This term we are looking at People and Communities which is one of the key areas of the Early Years Foundation Stage (EYFS). We are very lucky to be situated in a park that has abundance of things to do and we wanted the children to see first hand the many professions that go on within the park. One of our children wanted to know how to get to the top of the giant trees, so we took him to see the Arboriculture team which is ran by Myerscough college. The children watched the climbers put their harnesses on and pull themselves up using ropes and then climb to the top of the tree.
We also took the children to see the new born calf Poppy who was born on the 11/11/14. The children were introduced by Alan who works on the farm and he took the children into the stable to meet her. As well as visiting the Arboriculture team and the farm, the house was also opened up for a private viewing. The children got to explore all the areas of the house and even got to do bum slides down the main stairs with Dave who runs the house. These are unique opportunities, as the farm and the house are currently closed to the general public. We also had a visit from the community police as we want children to have positive experiences with them so they came in to say hello. We are grateful that we have developed relationships with the people who work within the park as it enriches the children’s experiences and broaden’s their understanding of the world.
We have also started to see a massive difference in children’s confidence and language this month and there seems to have been a shift in the way they play. Children are beginning to break away from the adults and either spend time on their own, or play more imaginatively with their peers, . We don’t tend to use too many resources but we have found that simple enhancements like the mud kitchen and the scissors, have enabled the children to play cooperatively and pretend objects are from their experience. Whilst the children were cutting up leaves, one child said she chopping up chilli and coriander to add to the food she was making, she also said “I have a restaurant and it is on Penny lane, do you want to come in for a coffee”. The children all maintained focus for a long period of time and displayed high levels of energy and fascination.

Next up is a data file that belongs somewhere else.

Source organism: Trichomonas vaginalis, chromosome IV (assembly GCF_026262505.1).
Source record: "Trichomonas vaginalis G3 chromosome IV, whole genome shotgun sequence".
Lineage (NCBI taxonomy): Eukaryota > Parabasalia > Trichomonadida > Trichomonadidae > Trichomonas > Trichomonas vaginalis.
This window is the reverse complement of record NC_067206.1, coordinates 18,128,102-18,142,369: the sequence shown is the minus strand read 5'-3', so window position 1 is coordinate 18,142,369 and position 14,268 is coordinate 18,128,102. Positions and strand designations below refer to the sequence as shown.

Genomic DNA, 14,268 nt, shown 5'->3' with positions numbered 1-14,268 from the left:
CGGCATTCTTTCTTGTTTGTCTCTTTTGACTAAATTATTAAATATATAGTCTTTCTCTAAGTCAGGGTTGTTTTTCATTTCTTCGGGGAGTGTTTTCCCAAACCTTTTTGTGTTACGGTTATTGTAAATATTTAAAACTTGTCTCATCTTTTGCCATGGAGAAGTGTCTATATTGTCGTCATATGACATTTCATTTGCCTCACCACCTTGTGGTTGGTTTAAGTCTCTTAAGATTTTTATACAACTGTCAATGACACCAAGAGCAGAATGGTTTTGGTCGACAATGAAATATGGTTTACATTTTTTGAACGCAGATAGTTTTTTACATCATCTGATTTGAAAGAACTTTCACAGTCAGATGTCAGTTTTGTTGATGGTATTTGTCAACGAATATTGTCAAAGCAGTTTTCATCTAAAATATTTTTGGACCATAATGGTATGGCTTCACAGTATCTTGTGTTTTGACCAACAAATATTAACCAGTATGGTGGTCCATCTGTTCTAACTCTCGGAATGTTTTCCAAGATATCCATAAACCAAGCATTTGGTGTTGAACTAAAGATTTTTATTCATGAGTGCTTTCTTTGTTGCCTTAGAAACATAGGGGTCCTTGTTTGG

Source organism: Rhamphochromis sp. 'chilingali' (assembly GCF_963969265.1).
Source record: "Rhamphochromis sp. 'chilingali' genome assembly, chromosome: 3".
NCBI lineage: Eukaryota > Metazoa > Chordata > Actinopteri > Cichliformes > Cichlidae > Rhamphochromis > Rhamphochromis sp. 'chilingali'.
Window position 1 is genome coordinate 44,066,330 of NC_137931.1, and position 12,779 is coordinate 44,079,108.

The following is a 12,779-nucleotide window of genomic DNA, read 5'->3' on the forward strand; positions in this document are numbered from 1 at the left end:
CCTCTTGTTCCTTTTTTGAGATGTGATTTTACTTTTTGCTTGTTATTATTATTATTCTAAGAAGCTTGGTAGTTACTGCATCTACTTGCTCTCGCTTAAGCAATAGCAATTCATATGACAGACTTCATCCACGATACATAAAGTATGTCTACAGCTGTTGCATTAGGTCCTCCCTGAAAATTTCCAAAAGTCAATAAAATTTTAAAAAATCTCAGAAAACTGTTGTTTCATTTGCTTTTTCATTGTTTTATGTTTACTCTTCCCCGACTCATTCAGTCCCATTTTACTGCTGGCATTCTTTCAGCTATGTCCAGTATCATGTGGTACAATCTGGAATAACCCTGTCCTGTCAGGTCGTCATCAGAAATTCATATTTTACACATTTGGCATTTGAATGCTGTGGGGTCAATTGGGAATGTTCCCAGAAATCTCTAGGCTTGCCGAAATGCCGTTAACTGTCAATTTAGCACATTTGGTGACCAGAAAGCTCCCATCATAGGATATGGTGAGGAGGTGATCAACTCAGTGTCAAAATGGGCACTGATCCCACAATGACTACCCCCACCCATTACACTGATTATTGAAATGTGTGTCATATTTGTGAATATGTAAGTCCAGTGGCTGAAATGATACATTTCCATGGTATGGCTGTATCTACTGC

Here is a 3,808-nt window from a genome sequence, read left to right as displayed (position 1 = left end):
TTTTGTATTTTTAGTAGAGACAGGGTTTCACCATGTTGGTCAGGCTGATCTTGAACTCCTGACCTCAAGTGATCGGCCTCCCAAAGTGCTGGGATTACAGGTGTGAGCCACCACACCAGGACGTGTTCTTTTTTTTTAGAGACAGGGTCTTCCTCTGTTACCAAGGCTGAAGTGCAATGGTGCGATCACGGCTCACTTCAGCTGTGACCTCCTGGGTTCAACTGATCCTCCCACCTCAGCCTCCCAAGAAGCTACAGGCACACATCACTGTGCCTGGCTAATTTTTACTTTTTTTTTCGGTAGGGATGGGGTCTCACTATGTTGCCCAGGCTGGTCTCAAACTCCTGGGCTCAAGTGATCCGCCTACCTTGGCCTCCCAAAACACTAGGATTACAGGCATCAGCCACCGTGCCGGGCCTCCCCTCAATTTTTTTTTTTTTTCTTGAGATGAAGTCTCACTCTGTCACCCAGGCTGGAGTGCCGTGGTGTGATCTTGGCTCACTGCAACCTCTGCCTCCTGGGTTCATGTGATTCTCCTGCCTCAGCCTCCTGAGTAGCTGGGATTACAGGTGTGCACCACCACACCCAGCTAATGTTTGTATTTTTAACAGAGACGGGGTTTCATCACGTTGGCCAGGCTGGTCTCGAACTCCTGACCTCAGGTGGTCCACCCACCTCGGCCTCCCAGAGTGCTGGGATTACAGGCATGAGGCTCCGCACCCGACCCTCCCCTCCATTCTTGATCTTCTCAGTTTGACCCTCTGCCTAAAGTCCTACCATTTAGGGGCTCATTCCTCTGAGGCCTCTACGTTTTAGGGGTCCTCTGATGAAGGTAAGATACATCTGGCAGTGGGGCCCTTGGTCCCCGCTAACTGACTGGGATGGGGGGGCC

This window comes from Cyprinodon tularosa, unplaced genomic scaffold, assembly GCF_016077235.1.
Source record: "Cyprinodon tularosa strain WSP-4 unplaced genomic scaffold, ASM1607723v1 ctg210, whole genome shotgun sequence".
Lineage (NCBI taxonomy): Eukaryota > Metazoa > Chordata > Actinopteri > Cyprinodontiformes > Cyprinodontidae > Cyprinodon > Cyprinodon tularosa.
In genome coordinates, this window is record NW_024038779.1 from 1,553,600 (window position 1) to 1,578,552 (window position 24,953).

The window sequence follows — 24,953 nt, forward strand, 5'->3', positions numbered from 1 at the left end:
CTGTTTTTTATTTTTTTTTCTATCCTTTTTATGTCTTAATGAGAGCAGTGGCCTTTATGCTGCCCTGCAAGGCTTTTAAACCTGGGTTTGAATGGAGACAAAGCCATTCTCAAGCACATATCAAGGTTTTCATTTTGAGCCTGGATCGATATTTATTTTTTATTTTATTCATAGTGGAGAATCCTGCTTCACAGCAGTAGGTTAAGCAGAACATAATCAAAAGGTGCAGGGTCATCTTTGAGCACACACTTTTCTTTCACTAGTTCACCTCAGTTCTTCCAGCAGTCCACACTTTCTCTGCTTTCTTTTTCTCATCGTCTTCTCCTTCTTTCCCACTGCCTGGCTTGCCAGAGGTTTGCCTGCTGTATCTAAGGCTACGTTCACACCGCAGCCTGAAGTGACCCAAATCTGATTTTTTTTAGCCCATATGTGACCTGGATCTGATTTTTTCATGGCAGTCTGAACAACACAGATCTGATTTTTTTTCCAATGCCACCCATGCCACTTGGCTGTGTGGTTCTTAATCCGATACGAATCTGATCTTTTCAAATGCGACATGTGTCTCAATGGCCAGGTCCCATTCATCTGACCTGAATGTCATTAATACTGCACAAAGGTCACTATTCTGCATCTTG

One of our wow moments this month came from our youngest children, she turned 3 a month ago and is normally quite shy and unable speak in front of her peers during show and tell. This month was the first time she felt confident to stand up and talk to everyone about her reindeer Sven. Not only that, but we had a visit from a nursery teacher who came to observe what we do. The little girl came alive and was able to take the lady round and tell her the risks of the site. She told her to step over a log and bend under a branch and she also wanted to include her in her play. She was definitely more outgoing towards unfamiliar people and was initiating conversations and forming good relationships. This was the first time that we had been able to see the difference that our nursery has had on a child’s confidence and language development. Not only that, but everything we have been teaching them about risk, has been embedded and they are able to tell others how to keep themselves safe.
One of my team is currently undertaking a Masters degree in Early Years and Outdoor Play and one of the things that was discussed was the term ‘slowliness’. Here Cheryl has written her own blog and reflected on one of this months sessions. Please follow the Slowliness link.
It really feels like things are beginning to fall into place and the children are showing great progress. As the weather is starting to get colder, we have yet to see this have any kind of negative effect on the children. Parents have followed the kit list and this has made all the difference.
We are due are first Ofsted inspection in December and we feel there are elements of what we do that are outstanding, we sincerely hope they do too.
For more information about our nursery please call 07815976241 or email us at firstname.lastname@example.org
Why not bring your child down for a trial session to see if they like it.